Crowdsourcing lustration and vigilante justice
Surfing the blogs of the Russian extremists – what a fun job I have! – I stumbled upon a link to an interesting new site called Shpik. The site advertises itself as a "database of people liable for lustration". A quick historical note: "Lustration" is not just another fancy GRE world; it’s been quite common ...
Surfing the blogs of the Russian extremists - what a fun job I have! - I stumbled upon a link to an interesting new site called Shpik. The site advertises itself as a "database of people liable for lustration". A quick historical note: "Lustration" is not just another fancy GRE world; it's been quite common in Central and Eastern Europe in the 1990s, mostly as a means of purifying the state of the former communist apparatchiks (lustration never really reached Russia).
Surfing the blogs of the Russian extremists – what a fun job I have! – I stumbled upon a link to an interesting new site called Shpik. The site advertises itself as a "database of people liable for lustration". A quick historical note: "Lustration" is not just another fancy GRE world; it’s been quite common in Central and Eastern Europe in the 1990s, mostly as a means of purifying the state of the former communist apparatchiks (lustration never really reached Russia).
Here is the original notice that greets visitors to the site (in my own translation, which is probably not ideal):
Dear visitors! For the first time in the history of modern Russia, you are looking at a regularly updated database that lists people liable for lustration. People who have committed human rights violations while on duty and who have participated in repressions against the opposition, activists and mere dissenters.Comitting their crimes, many of them are sure that they will remain unnoticed and unpunished. But this ain’t so. Sooner or later, every person mentioned on this site would need to publicly account for what they have done.
Currently, the site features the profiles of 441 "criminals", as well as 175 "events", 23 testimonies, and 191 photos. One can easily add new names and events to the site – it relies on the Wiki principle of "anyone can contribute". The objective, as far as I understand, is to identify future candidates for lustration and document their misbehavior. There is also an interesting section for those officials who have not yet been fully identified – some may be missing a photo or a full title – and anyone can fill that in, in the good old Wikipedia spirit.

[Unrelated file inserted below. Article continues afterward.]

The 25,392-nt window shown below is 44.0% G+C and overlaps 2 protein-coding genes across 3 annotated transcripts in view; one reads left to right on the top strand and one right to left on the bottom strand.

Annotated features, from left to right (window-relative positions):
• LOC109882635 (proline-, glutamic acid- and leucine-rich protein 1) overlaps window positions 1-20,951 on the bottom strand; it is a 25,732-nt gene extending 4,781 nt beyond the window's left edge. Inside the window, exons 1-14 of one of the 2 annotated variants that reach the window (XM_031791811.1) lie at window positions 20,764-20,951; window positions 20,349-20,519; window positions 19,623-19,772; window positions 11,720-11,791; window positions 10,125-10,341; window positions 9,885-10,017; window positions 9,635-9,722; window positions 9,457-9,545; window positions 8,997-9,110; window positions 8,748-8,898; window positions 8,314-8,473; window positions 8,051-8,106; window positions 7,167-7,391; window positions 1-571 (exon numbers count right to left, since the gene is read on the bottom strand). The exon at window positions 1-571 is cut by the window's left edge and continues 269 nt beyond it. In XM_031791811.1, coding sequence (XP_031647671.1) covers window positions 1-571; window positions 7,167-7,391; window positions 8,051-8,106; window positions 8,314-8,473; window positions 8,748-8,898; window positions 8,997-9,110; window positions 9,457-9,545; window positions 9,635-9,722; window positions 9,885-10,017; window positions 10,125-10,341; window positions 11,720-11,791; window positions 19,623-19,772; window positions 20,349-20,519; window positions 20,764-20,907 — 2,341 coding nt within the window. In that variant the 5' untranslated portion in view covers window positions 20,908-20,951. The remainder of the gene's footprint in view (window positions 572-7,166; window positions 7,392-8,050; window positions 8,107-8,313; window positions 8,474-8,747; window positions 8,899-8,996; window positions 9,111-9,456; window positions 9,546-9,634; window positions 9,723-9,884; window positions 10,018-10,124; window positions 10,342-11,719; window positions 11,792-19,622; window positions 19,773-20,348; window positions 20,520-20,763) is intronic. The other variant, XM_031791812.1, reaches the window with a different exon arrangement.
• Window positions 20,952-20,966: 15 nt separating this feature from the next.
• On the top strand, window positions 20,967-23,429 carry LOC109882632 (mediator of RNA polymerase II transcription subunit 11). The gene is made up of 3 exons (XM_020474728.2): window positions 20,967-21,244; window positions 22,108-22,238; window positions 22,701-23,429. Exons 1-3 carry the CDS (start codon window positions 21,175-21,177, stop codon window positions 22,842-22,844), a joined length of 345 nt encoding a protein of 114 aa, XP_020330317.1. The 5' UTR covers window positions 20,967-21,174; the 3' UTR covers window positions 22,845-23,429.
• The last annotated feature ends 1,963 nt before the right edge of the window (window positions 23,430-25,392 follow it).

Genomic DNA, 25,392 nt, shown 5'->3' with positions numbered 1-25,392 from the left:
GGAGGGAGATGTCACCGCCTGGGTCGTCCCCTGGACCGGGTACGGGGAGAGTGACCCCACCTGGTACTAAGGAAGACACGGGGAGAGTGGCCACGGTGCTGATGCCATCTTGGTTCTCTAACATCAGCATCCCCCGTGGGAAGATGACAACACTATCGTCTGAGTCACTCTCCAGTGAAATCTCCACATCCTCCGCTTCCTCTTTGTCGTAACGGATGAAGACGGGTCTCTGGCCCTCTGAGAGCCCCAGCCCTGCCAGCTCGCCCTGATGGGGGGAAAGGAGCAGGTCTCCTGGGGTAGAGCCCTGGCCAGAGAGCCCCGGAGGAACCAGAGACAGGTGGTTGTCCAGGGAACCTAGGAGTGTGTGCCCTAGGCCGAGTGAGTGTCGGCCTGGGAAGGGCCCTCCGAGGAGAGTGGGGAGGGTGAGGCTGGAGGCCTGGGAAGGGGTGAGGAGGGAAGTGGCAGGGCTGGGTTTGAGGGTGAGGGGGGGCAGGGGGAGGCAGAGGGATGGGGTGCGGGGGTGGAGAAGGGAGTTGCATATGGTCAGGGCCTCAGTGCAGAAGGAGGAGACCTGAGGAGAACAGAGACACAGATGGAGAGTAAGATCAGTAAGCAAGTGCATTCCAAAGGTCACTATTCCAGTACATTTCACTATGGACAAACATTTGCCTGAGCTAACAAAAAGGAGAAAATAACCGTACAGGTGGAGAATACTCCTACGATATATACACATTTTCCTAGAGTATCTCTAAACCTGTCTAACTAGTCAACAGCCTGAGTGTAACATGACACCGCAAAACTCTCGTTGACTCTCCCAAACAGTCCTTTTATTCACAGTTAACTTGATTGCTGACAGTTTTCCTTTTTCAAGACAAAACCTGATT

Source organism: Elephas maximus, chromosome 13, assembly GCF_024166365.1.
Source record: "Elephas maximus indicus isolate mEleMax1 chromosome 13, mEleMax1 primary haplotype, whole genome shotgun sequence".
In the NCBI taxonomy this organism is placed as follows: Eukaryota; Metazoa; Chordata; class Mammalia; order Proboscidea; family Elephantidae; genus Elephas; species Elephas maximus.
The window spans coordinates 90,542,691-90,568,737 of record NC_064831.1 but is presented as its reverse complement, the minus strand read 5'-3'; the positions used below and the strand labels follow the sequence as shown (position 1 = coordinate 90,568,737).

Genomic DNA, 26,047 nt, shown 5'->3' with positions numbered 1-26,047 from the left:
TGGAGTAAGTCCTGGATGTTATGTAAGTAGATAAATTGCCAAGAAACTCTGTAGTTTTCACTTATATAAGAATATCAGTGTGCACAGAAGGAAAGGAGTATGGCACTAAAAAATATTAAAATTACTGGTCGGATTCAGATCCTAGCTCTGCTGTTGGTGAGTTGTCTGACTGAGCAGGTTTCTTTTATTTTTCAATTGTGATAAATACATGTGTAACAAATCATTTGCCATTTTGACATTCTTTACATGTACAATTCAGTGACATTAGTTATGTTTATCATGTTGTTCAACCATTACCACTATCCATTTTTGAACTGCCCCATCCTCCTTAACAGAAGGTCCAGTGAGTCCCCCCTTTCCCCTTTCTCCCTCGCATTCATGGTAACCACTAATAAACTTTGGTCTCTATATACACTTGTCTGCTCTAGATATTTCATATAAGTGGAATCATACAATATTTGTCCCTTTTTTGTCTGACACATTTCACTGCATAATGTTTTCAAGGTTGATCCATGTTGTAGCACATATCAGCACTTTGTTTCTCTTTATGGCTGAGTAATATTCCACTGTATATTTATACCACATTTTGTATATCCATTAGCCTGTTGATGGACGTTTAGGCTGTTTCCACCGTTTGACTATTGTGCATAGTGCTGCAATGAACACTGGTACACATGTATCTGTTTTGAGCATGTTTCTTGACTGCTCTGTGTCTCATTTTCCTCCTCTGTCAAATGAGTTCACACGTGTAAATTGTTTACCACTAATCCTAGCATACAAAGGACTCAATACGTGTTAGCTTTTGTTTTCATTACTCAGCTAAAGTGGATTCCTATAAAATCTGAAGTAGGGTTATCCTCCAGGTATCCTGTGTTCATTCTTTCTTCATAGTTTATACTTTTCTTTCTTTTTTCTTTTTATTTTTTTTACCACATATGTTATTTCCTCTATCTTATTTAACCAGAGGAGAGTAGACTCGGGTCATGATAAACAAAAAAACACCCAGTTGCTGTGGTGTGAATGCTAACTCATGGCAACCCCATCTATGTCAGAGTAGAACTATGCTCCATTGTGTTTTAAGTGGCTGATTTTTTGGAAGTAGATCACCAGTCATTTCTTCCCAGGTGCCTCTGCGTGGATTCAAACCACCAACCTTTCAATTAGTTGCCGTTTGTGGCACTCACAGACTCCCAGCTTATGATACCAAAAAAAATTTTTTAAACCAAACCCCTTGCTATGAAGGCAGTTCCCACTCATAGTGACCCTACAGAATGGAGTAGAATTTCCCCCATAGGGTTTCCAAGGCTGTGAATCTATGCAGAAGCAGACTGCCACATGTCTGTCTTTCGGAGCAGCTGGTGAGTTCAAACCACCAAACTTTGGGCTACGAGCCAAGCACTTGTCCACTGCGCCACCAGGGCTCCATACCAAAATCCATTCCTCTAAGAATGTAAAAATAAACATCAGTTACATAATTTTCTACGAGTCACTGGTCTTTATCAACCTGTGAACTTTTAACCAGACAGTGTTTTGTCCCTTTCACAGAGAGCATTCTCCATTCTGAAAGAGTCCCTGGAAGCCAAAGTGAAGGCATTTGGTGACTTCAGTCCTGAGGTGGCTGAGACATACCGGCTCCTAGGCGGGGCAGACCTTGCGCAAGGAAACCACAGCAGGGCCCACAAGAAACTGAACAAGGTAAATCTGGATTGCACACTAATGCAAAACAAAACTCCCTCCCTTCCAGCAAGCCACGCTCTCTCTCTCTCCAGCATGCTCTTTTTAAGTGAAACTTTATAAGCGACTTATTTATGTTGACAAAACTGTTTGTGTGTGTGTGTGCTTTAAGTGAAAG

Even a quick look at the site reveals that it is full of details, footnotes, and references to news articles where "abuses of power", official misconduct, or selected violence were initially reported. There is also an option to browse the site based on the geographic regions. A tiny notice in the footer of the site explains that it is part of The Other Russia campaign (the one that has liberals like Garry Kasparov working together with radicals like Eduard Limonov).
Some of the reports and profiles that I looked at seem to me like border-cases. There is, for example, an entire section that purports to identify "provocateurs"; in some cases, their only sin seems to be showing up at rallies of "The Other Russia" and thwarting them by being too loud. Since many of the people listed on the page are young students – and may actually genuinely believe in what they were doing – it’s quite disturbing that now they have been lumped together with some excessively violent FSB agents and corrupt judges…
Frankly, I feel extremely uneasy about the whole concept of "crowdsourced" vigilante justice. One part of me thinks that it’s great that ordinary citizens can now help track the corrupt and evil officials that muzzle freedom of expression and crackdown on peaceful protests. But then another part of me imagines what kind of damage can be caused by crowdsourcing lustration and leaving it up to the popular masses to determine who is to blame; lustration is always a very complex and nuanced historical process, which in many countries requires dedicated commissions and tribunals – and I find the whole idea of crowdsourcing it quite revolting…
What is the ideal solution here? I think it is probably be to accept tips/database entries from anyone in the Wiki manner, but refrain from publishing them online and store them for the future instead. This, of course, removes the pressure from the panicking public officials, but I think it might be possible to somehow notify them once someone has reported on them, without necessarily making the entire entry public.That would generate enough useful data for the future commissions but would also help to protect the innocent…
I am sure that people behind Wikileaks and similar "radically transparency" projects would probably disagree with me and argue that absolutely everything should be published. But then again the same people have just argued that the News of the World journos didn’t go far enough, when they tried to hack into the cellphones of the British celebrities. I am still finding it hard to wrap my head around such arguments but in the case of lustration, I firmly believe that excessive openness would probably only hurt…
Are we entering the age of the cyber-Kangaroo courts?
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